“I had used all the same makeup before,” she says, “and it was just a big shock to me.”
At the end of June, her attorney, Howard Jacobs, notified Calalang about potential changes in rules regarding 4-CPA to be voted on at the end of September. If those regulations passed, it would likely result in no violation for her. And USADA suggested she remain in the case until then. In return, USADA offered to lift her provisional suspension, allowing Calalang to compete and receive funding immediately.
“This was the best possible news I could have gotten, something that at that point I was doubting was even possible,” she says. “This gave me more hope that I was going to compete again and that my name will be cleared.”
Font’s case was different than Calalang’s, too. Font was cleared first because UFC has its own anti-doping policy which WADA, the world body for policing drug use in sports, is not a part of. USADA could clear him without seeking WADA’s approval. Calalang’s case required WADA’s approval.
While they hoped for a resolution, Calalang and Johnson also were fighting the clock. The Grand Prix series, the major competitions leading toward the national championships and then toward Beijing, would begin with Skate America on Oct. 22. Competing in two of those events could be critical for their chance to make the Olympics.
It wasn’t until Sept. 30 that Calalang was fully cleared by WADA and USADA — too late to be entered in any Grand Prix events except Skate America, for which the federation gave them a spot.
“If Jessica did not have the resources and support to retain a lawyer to assist her, this could have easily been another case where an innocent athlete ends up serving a lengthy ban,” Jacobs says. “While we cannot go back in time and give Jessica the opportunity to participate in the world championships that were wrongly taken from her, we do hope that the anti-doping authorities will quickly remedy this flaw in their testing protocols, and that they will do so in a transparent manner.”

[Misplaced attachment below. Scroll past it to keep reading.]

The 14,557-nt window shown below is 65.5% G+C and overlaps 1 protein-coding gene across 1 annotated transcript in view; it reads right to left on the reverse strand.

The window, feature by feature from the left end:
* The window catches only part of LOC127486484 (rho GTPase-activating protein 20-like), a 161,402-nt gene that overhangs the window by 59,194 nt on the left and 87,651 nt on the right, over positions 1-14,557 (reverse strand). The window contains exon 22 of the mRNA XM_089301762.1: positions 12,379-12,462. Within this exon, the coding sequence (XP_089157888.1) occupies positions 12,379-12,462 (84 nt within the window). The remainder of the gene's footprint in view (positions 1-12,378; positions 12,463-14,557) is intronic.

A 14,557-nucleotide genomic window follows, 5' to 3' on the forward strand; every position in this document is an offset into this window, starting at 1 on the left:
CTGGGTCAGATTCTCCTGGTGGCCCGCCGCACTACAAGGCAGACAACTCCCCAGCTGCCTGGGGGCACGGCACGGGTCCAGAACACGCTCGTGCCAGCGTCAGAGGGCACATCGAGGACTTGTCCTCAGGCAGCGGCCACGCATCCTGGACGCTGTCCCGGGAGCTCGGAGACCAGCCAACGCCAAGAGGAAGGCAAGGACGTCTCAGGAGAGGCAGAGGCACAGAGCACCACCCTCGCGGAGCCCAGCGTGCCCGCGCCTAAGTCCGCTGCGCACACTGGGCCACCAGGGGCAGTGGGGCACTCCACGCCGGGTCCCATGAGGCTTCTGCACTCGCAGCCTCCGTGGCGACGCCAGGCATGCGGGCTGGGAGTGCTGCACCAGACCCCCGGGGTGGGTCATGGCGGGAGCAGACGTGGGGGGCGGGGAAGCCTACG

Now, they are free for competitions, with funding fully reinstated. They finished fourth last weekend at an event in Finland.
“I think what they’ve gone through as a team over the last few months has made them stronger,” Meno says, “and I think they know they can face anything. The way they pushed through and kept training, Brian always there for Jessica, a lot of support. What they have gone through is so big, emotionally, more than going to a skating competition.”
Next week, they head to Las Vegas for Skate America. Calalang recognizes that her battle was important not only to herself and Johnson, but for all athletes.
“I don’t want this to happen to anyone else,” Calalang says. “It was such an unpleasant experience … it would have been easy to throw up my hands and say `YOU WIN.’
“I knew I didn’t do anything wrong on this, and kept fighting and didn’t give up. I didn’t wave the white flag; we didn’t. There were times I wanted to, felt absolutely helpless. But we’d keep fighting for this (outcome).”